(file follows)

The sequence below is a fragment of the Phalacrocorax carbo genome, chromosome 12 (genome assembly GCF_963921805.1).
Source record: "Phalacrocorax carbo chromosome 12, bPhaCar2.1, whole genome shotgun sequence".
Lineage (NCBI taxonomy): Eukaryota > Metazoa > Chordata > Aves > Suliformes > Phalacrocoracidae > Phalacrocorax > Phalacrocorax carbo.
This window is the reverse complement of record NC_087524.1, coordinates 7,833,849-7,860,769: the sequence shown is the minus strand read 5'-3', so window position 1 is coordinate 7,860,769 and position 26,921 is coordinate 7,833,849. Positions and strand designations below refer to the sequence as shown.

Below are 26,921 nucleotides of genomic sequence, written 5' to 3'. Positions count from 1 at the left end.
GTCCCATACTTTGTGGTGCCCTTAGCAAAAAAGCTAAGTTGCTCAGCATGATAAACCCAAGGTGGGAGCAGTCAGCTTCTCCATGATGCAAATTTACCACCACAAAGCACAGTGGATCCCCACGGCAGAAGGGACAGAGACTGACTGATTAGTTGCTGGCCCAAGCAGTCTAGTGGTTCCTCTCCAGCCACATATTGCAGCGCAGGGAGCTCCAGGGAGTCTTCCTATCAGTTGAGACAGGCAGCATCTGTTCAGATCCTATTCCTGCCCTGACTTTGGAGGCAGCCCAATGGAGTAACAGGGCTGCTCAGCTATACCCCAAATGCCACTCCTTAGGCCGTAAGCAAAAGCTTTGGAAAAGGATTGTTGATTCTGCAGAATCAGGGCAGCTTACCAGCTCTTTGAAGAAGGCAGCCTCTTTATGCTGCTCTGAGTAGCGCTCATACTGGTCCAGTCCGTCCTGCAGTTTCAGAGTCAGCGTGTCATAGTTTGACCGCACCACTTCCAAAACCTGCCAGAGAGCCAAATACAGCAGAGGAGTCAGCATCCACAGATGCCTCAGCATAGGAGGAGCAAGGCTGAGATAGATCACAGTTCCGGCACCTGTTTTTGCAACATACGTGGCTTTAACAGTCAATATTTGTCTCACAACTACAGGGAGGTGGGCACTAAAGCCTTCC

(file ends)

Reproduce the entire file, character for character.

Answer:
The sequence below is a fragment of the Phalacrocorax carbo genome, chromosome 12 (genome assembly GCF_963921805.1).
Source record: "Phalacrocorax carbo chromosome 12, bPhaCar2.1, whole genome shotgun sequence".
Lineage (NCBI taxonomy): Eukaryota > Metazoa > Chordata > Aves > Suliformes > Phalacrocoracidae > Phalacrocorax > Phalacrocorax carbo.
This window is the reverse complement of record NC_087524.1, coordinates 7,833,849-7,860,769: the sequence shown is the minus strand read 5'-3', so window position 1 is coordinate 7,860,769 and position 26,921 is coordinate 7,833,849. Positions and strand designations below refer to the sequence as shown.

Below are 26,921 nucleotides of genomic sequence, written 5' to 3'. Positions count from 1 at the left end.
GTCCCATACTTTGTGGTGCCCTTAGCAAAAAAGCTAAGTTGCTCAGCATGATAAACCCAAGGTGGGAGCAGTCAGCTTCTCCATGATGCAAATTTACCACCACAAAGCACAGTGGATCCCCACGGCAGAAGGGACAGAGACTGACTGATTAGTTGCTGGCCCAAGCAGTCTAGTGGTTCCTCTCCAGCCACATATTGCAGCGCAGGGAGCTCCAGGGAGTCTTCCTATCAGTTGAGACAGGCAGCATCTGTTCAGATCCTATTCCTGCCCTGACTTTGGAGGCAGCCCAATGGAGTAACAGGGCTGCTCAGCTATACCCCAAATGCCACTCCTTAGGCCGTAAGCAAAAGCTTTGGAAAAGGATTGTTGATTCTGCAGAATCAGGGCAGCTTACCAGCTCTTTGAAGAAGGCAGCCTCTTTATGCTGCTCTGAGTAGCGCTCATACTGGTCCAGTCCGTCCTGCAGTTTCAGAGTCAGCGTGTCATAGTTTGACCGCACCACTTCCAAAACCTGCCAGAGAGCCAAATACAGCAGAGGAGTCAGCATCCACAGATGCCTCAGCATAGGAGGAGCAAGGCTGAGATAGATCACAGTTCCGGCACCTGTTTTTGCAACATACGTGGCTTTAACAGTCAATATTTGTCTCACAACTACAGGGAGGTGGGCACTAAAGCCTTCC